A man in Utah ignited a wildfire that burned 60 acres when he tried to kill a spider with a lighter. You read that right. Firefighters responded to the call at a trailhead near Springville, where the man admitted that he started the fire. As of today, August 2, the fire is 90 percent contained, KSL out of Salt Lake City reports.
26-year-old Cory Allan Martin was arrested for reckless burning, as well as possession of drug paraphernalia and a controlled substance. The fire was located near the Bonneville Shoreline Trail in Springville, Utah. Crews responded to the call around 5 pm on August 1. When they arrived, they found Martin with his dog, who claimed he saw a spider and tried to burn it.
“When he attempted to burn the spider, the surrounding brush ignited and the fire began spreading very rapidly,” explains the booking affidavit.
The fire spread and burned 60 acres of the Pleasant Grove Ranger District on the morning of August 2. Fire containment improved from 10 percent to 90 percent over the course of the day. Moral of the story: don’t try and burn spiders, lest you start a 60-acre wildfire.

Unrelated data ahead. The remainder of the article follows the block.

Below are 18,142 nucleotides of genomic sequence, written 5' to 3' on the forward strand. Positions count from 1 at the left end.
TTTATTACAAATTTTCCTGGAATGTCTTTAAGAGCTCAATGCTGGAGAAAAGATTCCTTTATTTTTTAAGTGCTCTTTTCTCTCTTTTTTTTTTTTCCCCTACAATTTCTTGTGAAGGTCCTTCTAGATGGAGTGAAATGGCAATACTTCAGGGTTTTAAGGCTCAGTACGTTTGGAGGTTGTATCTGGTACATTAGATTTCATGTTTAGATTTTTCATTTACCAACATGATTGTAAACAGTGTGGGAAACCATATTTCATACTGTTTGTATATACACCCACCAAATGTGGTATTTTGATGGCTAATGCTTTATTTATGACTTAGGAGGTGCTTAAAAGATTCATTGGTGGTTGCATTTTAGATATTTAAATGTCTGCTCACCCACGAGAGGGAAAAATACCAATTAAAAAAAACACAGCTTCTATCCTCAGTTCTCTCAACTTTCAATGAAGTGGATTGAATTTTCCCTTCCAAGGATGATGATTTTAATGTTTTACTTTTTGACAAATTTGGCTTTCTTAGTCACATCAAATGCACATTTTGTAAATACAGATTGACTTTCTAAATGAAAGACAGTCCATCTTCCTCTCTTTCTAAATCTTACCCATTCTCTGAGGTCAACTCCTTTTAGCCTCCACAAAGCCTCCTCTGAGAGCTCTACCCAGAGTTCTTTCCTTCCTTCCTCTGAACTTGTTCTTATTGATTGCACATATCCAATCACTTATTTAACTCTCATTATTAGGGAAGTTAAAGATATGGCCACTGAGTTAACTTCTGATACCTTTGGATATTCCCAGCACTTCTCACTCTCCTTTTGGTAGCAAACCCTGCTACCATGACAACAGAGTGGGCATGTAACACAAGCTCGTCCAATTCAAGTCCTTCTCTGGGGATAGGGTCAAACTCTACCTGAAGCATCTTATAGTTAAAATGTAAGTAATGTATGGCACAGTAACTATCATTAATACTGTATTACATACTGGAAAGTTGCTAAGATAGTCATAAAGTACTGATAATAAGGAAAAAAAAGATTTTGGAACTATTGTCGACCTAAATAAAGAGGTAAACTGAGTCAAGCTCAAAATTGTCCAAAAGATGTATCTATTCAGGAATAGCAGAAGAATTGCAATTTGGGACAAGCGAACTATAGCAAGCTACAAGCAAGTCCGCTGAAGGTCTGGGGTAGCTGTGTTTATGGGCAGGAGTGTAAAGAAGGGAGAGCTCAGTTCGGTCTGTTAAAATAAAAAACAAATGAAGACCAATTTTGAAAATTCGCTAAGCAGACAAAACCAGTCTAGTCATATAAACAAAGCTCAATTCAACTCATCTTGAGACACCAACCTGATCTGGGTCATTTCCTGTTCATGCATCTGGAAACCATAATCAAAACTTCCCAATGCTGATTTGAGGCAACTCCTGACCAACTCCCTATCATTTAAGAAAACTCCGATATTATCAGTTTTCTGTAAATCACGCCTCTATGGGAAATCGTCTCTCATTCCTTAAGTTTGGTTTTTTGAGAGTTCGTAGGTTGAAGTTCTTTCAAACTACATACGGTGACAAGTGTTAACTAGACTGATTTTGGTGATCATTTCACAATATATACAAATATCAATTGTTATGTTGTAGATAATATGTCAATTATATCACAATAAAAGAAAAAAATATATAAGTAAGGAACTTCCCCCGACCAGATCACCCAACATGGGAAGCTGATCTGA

Meanwhile, California Fire Crews Fight Largest and Most Destructive Wildfire of the Year So Far
In California, a much larger and more devastating fire rages. The McKinney fire is one of the worst wildfires this year so far, having burned over 51,000 acres of land near the Klamath National Forest. Crews are shifting to a defensive strategy, hoping to get all residents evacuated from nearby communities. The McKinney fire began on July 29, and had burned tens of thousands of acreage by July 31. Currently, the cause of the fire is unknown.
Governor Gavin Newsom declared a state of emergency for Siskiyou County, which will hopefully allow firefighters from neighboring states to assist in containment. This week, though, the National Weather Service is calling for intense weather that may worsen the wildfire. Increased lightning may start other wildfires and thunderstorms could either contribute to the spread or aid in containing the blaze.
This intense drought and high heat that has ripped across the United States certainly isn’t helping. As of July 31, five states reported new wildfires: California, Montana, Oklahoma, Oregon, and Texas. According to the National Interagency Fire Center, there are currently 54 active fires across the US, burning a total of 1,547,207 acres so far. 5 million acres of land have been burned in total this year, which falls behind only 2015’s wildfire season, which burned 5.6 million acres. Overall, extreme weather and climate change are definitely aiding in these overly intense wildfire seasons. Add climate change and drought to pure human ignorance, like the case above, and you’ve got a recipe for disaster.